The largest personal injury verdict award in history, $4.9 billion, was given to a group of six litigants, Patricia Anderson and her four children along with family friend Jo Tigner. They were the victims of a fiery crash in a 1993 accident in Los Angeles that caused permanent scarring and injury to the passengers of the family’s 1979 Chevrolet Malibu. The cause of the fire and resulting injuries came from a flawed design of the vehicle’s gas tank, which was placed in a vulnerable area near the rear bumper, making it susceptible to a rear end collision that would either explode or start a fire.
The company found, in an internal study, that the cost of litigating claims for accidental deaths t that resulted from rear end damage was much lower than repairing the known defect ($2.40 per vehicle sold to litigate claims versus $8.59 per vehicle to fix the problem). The internal study, when released in court, provided the bombshell that turned the case in the favor of the plaintiffs. Although the total amount awarded was significantly reduced on appeal and through settlement negotiations, when General Motors filed bankruptcy on June 1, 2009, the outstanding amount due the Anderson plaintiffs was reorganized to payments worth 12 cents on the dollar for all outstanding claims related to the case.
The plaintiff, Patricia Anderson, was driving home from her Los Angeles area church after a Christmas Eve service, December 24, 1993, with her five passengers when she slowed to observe a red light signal. A drunk driver traveling at a high rate of speed (between 50 to 70 miles per hour) plowed into the rear end of the Anderson vehicle. The car exploded into flames as a result of the collision and the children suffered major burns. Ms. Anderson’s five year old daughter Alisha, who was one of the passengers, suffered horrible disfigurement of her face and body and lost her right hand as a result of the accident.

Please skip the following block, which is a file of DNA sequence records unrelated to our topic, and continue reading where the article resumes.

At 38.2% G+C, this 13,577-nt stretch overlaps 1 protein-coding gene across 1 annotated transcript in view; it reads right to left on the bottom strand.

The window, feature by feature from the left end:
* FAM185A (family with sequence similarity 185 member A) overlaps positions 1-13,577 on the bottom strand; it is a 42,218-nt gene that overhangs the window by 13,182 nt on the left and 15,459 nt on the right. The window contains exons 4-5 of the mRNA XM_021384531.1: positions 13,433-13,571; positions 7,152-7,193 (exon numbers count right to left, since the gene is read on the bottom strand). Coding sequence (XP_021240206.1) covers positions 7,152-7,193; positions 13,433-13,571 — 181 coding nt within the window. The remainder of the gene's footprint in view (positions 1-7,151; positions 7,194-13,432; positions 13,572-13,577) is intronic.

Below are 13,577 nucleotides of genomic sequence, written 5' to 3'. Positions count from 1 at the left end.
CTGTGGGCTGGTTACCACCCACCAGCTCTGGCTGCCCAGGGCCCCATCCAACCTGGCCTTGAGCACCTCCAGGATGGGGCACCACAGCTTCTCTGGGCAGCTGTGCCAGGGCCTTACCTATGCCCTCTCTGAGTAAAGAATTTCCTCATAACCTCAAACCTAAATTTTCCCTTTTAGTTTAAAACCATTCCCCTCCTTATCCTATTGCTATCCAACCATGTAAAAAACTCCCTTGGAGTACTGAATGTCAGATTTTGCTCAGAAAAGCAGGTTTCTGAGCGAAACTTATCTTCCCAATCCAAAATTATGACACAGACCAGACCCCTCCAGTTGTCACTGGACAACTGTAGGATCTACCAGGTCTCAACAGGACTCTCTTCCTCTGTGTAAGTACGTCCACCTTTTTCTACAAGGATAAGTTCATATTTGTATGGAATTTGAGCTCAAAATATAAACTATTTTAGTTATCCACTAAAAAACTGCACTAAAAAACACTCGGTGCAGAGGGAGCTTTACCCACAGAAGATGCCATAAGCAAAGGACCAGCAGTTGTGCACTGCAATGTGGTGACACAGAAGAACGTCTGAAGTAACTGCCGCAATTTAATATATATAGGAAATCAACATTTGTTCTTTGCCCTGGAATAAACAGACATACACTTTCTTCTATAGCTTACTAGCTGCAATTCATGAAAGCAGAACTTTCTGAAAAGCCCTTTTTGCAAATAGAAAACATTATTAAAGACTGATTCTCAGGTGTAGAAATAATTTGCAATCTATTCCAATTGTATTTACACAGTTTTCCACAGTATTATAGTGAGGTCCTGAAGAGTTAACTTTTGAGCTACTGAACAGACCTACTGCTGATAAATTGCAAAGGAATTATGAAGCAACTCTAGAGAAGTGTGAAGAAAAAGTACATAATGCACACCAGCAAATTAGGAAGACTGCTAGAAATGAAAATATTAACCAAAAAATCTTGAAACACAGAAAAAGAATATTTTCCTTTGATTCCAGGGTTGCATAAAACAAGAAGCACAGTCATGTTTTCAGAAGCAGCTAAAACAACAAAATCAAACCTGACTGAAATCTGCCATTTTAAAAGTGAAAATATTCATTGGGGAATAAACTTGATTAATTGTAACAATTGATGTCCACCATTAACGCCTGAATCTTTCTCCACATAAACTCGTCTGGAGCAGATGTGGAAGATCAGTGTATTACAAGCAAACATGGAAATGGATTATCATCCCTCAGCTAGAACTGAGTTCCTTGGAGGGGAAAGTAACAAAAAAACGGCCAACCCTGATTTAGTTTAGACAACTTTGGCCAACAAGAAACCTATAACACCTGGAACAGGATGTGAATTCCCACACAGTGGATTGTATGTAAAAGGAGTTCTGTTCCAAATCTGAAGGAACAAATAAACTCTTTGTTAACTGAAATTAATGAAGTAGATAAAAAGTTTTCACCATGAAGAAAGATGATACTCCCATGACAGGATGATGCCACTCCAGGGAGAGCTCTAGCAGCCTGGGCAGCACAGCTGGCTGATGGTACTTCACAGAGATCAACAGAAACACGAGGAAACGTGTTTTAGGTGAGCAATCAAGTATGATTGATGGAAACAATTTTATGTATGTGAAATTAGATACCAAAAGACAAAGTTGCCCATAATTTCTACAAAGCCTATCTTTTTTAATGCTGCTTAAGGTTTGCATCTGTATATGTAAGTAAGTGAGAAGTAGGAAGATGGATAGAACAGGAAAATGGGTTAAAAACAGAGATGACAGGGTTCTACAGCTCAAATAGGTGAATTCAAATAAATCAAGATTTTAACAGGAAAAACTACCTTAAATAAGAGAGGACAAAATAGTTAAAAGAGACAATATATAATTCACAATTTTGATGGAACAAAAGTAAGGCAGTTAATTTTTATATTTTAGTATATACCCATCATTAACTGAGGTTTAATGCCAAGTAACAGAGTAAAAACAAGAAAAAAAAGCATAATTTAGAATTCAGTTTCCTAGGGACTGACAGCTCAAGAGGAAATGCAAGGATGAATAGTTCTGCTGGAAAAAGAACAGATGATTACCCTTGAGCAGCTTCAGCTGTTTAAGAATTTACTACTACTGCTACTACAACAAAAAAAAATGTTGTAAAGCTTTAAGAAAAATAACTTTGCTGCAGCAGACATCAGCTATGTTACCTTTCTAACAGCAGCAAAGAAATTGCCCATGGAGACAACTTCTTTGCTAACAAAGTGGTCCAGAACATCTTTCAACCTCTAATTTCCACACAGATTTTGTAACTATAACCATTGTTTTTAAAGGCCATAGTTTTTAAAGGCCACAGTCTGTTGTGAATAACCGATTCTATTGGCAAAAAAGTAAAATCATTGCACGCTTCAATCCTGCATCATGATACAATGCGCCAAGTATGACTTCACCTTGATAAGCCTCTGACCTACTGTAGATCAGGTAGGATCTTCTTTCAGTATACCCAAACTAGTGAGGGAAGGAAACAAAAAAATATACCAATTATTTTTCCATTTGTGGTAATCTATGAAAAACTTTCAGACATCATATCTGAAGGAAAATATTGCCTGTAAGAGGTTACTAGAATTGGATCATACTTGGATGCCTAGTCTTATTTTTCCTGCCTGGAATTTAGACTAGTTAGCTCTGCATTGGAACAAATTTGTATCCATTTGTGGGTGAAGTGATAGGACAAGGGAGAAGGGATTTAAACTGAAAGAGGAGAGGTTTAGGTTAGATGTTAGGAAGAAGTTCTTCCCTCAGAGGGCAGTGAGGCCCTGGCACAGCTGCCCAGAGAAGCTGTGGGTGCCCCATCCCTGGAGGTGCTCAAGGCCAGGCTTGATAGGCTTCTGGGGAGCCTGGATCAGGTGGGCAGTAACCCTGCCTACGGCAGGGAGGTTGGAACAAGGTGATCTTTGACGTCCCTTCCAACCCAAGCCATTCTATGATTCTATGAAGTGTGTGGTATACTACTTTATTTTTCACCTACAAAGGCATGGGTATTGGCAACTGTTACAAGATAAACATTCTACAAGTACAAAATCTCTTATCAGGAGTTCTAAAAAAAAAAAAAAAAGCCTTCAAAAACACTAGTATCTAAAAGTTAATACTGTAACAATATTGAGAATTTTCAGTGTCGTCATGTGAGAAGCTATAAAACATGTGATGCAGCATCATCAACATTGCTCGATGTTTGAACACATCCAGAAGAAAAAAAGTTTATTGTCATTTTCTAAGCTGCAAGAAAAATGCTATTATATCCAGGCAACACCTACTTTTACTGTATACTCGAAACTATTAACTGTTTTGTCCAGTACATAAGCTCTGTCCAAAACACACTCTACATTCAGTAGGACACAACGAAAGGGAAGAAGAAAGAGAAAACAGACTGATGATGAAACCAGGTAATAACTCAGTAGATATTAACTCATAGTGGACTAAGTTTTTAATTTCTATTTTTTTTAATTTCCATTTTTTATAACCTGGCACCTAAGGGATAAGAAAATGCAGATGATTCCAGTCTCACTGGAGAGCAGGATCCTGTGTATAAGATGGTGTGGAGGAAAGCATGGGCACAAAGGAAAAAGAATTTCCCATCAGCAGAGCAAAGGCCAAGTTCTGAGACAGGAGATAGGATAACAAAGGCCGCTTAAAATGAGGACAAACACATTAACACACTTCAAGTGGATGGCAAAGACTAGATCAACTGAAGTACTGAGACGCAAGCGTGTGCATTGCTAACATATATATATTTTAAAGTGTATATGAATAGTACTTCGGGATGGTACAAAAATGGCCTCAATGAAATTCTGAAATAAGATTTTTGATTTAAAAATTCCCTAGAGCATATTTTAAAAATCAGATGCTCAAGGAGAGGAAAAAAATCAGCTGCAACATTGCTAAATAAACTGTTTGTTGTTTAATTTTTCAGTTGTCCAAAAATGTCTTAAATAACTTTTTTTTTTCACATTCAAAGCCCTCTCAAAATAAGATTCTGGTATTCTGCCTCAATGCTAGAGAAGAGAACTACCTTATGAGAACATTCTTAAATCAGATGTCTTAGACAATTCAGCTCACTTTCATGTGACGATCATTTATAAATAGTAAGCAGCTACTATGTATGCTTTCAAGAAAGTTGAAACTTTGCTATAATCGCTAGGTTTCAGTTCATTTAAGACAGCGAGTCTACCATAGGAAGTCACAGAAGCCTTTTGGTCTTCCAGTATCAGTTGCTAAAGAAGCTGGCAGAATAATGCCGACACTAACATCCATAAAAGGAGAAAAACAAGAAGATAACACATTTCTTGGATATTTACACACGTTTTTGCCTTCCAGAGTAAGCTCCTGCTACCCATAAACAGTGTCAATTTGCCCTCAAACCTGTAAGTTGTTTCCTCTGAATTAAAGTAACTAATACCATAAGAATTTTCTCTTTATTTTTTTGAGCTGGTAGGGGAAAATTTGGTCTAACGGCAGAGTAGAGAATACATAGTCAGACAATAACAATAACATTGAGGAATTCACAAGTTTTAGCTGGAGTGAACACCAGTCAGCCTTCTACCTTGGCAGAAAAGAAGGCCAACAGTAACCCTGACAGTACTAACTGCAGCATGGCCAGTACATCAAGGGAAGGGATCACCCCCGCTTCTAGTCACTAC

General Motors had been made aware of the problem related to the placement of the gas tank close to the rear bumper and the potential for a fire hazard. In the 1979 model year Chevrolet Malibu, the gas tank was placed a mere 11 inches from the rear bumper although in earlier models, the tank was mounted 20 inches from the rear bumper. The near ten inch difference in the placement of the gas tank meant that the rear of the 1979 Chevrolet Malibu was at a much greater risk exposure to fire than the older model vehicles. Attorneys for the company rationalized that if a death or personal injury were to occur as a result of the gas tank catching fire or exploding, the company can save money by litigating claims as oppose to making the investment in recalling the cars and fixing the problem.
The lawsuit filed by the Andersons was heard in the Los Angeles Superior Court, Judge Ernest G. Williams presiding. At trial, the attorney for the Plaintiffs, Brian Panish, stated in reaction to the jury verdict that the message was sent to companies like General Motors to put people ahead of profits. The lynchpin for the verdict was a 1973 internal memo sent to General Motors management from an engineer with the Oldsmobile division, Edward Ivey, which gave the estimate for litigation of accidents involving the gas tank and setting that figure at $2.40 per vehicle.
General Motors was surprised by the jury award and felt that the gas tank design met and exceeded Federal mandates for safety. Richard Shapiro, who served as one of the attorneys representing General Motors went further to insist that the fault for the accident and subsequent disfigurement of the Anderson children and other occupants of the 1970 Chevrolet Malibu lay with the drunk driver, who was arrested and imprisoned. General Motors also felt that the trial judge refused to allow safety records and other information related to the vehicle that would have influenced the outcome of the jury’s verdict.
The amount awarded in the Anderson versus General Motors case set a record for a jury award, which stands to this day. Ultimately the $4.9 billion that was awarded by the jury, which represented $107 million in compensatory damages and $4.8 billion in punitive damages levied against General Motors was reduced and negotiated to a lower amount, due in part to the fact that General Motors annual revenues at the time were $3 billion. Any attempt by the plaintiffs to collect that actual award amount, if it had been upheld, would have bankrupted the company.
This is a guest post by Wruck Paupore Law Firm